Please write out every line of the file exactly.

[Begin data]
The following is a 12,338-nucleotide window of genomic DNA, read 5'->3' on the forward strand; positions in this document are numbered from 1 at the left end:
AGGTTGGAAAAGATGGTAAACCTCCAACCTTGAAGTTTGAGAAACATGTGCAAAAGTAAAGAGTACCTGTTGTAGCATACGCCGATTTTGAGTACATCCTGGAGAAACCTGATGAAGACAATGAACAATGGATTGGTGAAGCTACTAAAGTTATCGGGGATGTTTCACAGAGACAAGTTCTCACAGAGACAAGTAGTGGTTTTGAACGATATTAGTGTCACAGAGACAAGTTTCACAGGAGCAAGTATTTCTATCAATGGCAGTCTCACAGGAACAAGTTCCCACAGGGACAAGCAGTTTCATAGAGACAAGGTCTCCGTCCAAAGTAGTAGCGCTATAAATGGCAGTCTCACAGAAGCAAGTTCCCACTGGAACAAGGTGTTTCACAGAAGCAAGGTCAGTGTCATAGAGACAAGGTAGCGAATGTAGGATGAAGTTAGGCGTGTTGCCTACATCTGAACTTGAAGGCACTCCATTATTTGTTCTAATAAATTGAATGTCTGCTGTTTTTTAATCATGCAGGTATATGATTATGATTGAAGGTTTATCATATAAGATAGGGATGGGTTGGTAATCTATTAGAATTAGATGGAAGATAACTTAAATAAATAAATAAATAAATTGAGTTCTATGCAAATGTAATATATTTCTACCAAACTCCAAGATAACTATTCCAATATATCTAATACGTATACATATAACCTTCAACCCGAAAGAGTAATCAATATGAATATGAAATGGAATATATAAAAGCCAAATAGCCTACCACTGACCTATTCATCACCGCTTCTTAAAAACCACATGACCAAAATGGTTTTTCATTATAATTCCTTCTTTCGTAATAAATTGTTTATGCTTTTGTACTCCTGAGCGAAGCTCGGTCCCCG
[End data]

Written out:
The following is a 12,338-nucleotide window of genomic DNA, read 5'->3' on the forward strand; positions in this document are numbered from 1 at the left end:
AGGTTGGAAAAGATGGTAAACCTCCAACCTTGAAGTTTGAGAAACATGTGCAAAAGTAAAGAGTACCTGTTGTAGCATACGCCGATTTTGAGTACATCCTGGAGAAACCTGATGAAGACAATGAACAATGGATTGGTGAAGCTACTAAAGTTATCGGGGATGTTTCACAGAGACAAGTTCTCACAGAGACAAGTAGTGGTTTTGAACGATATTAGTGTCACAGAGACAAGTTTCACAGGAGCAAGTATTTCTATCAATGGCAGTCTCACAGGAACAAGTTCCCACAGGGACAAGCAGTTTCATAGAGACAAGGTCTCCGTCCAAAGTAGTAGCGCTATAAATGGCAGTCTCACAGAAGCAAGTTCCCACTGGAACAAGGTGTTTCACAGAAGCAAGGTCAGTGTCATAGAGACAAGGTAGCGAATGTAGGATGAAGTTAGGCGTGTTGCCTACATCTGAACTTGAAGGCACTCCATTATTTGTTCTAATAAATTGAATGTCTGCTGTTTTTTAATCATGCAGGTATATGATTATGATTGAAGGTTTATCATATAAGATAGGGATGGGTTGGTAATCTATTAGAATTAGATGGAAGATAACTTAAATAAATAAATAAATAAATTGAGTTCTATGCAAATGTAATATATTTCTACCAAACTCCAAGATAACTATTCCAATATATCTAATACGTATACATATAACCTTCAACCCGAAAGAGTAATCAATATGAATATGAAATGGAATATATAAAAGCCAAATAGCCTACCACTGACCTATTCATCACCGCTTCTTAAAAACCACATGACCAAAATGGTTTTTCATTATAATTCCTTCTTTCGTAATAAATTGTTTATGCTTTTGTACTCCTGAGCGAAGCTCGGTCCCCG